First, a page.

Meet the Boston trio behind the hopeful, unpredictable mixtape 'L_ST.'
Black EL / photo by Eastman Garcia, courtesy of Black EL
“What are you lost in?” Black EL muses to himself, naming the song titles from his latest project, L_ST, and explaining what he felt with each track. “‘Innertubes’: I’m lost in love. ‘Do Not Disturb’: I’m lost in youth. ‘Olde English 800’: I’m lost in alcohol and drugs. ‘95 White Maxima’: I’m lost in the idea of just running away. ‘Inanet’: I’m lost in the internet.”
Before debuting L_ST this November, Boston rapper Black EL—née Blake Morrison—was experiencing a depression he couldn’t quite knock. And that’s what his project’s about. “The idea is being lost, and when you’re depressed, you feel lost, so that was really the cohesiveness of the whole project,” he tells me. “It’s all about dealing with certain things, dealing with certain aspects of depression, and feeling like you don’t know where the fuck you’re supposed to go.”
From a sonic standpoint, L_ST (pronounced “lost”) sounds like it knows exactly where it wants to go. The production is synthy, bordering on house music. EL likes to call it space wave. “I think Victor [Radz] has the space and Durkin has the wave,” he says about his producers. “Space wave—that’s what I feel like. I thought of it while I was looking at IKEA lamps, and I was like all right, space wave. It just got stuck.” To some, the name might sound like another silly label, but to EL, Durkin, and Radz, space wave was an intense labor of love and their vehicle for evolution.
Change inevitably became a running theme for the three musicians, particularly as EL recognized the value of giving up control over certain parts of his life. During the two years the trio took to develop their sound, they encouraged each other to experiment and try new things. Durkin, for example, began doing the final mixes for each song; EL began singing and learning how to write a melody. Their space wave sound was born out of that process, and it united the three in a way they didn’t expect by pulling EL out of his depression and by pushing the group to create and look at music in ways they previously hadn’t.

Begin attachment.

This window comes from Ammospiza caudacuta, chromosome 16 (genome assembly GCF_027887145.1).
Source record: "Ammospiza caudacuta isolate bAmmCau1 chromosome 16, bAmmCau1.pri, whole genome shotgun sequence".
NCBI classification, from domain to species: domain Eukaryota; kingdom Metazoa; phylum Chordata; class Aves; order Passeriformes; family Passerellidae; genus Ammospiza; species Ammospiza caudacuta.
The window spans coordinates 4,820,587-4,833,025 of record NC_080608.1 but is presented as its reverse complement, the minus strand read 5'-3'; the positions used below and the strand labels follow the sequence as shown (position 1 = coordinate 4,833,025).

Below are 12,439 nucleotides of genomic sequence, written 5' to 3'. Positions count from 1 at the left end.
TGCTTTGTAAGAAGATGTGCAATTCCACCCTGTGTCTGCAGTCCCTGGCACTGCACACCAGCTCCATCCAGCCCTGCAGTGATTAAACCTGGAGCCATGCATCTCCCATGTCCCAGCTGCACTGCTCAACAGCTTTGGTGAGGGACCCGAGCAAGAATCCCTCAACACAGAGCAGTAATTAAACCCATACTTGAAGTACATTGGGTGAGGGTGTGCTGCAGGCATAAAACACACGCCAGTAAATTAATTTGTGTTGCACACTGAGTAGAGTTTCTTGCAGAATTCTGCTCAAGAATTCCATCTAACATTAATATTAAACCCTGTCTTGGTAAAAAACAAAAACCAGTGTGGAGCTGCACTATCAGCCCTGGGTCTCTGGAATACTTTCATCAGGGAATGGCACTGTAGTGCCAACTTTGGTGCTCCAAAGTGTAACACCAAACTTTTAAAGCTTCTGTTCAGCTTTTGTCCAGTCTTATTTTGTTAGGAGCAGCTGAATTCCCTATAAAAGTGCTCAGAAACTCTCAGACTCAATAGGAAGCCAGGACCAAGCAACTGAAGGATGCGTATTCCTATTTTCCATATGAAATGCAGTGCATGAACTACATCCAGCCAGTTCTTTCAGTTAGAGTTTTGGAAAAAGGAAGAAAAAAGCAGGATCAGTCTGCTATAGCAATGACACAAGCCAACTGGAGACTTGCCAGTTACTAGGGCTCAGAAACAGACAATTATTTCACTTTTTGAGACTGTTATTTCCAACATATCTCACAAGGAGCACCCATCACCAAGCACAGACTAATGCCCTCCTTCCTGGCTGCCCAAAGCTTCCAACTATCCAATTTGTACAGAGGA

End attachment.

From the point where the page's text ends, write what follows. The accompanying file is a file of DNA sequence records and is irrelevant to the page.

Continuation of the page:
Durkin / photo by Guarionex Rodriguez, courtesy of Black EL
“I’d have one week where I fucking got in a car accident and my car got fucked up, that’s g, I gotta fix that,” EL says of his depression. “And then I’m fighting with my girlfriend. Like the music shit isn’t working out. Like my mom’s sick, she has lupus. She fluctuates. There’s a lot of things where I felt like I was never in control of my life, and I always wanted to feel in control… This whole project really helped me break out of that depression. And obviously Durkin, Vic, my girl—they were there to support me when I was feeling my shittiest, so I really feel like now I’m not where I was when I first started this project. I was really in a bad place; there were times honestly like when I didn’t really want to live. I was not fucking happy at all.”
When talking to EL, this emotional history isn’t immediately apparent. He’s loud and likes to laugh and joke, and he constantly teases Durkin. Durkin, on the other hand, is thoughtful and slightly more serious, providing a matter-of-fact point of view. Radz is quiet and offers even more of a contrast, only chiming in the conversation when necessary.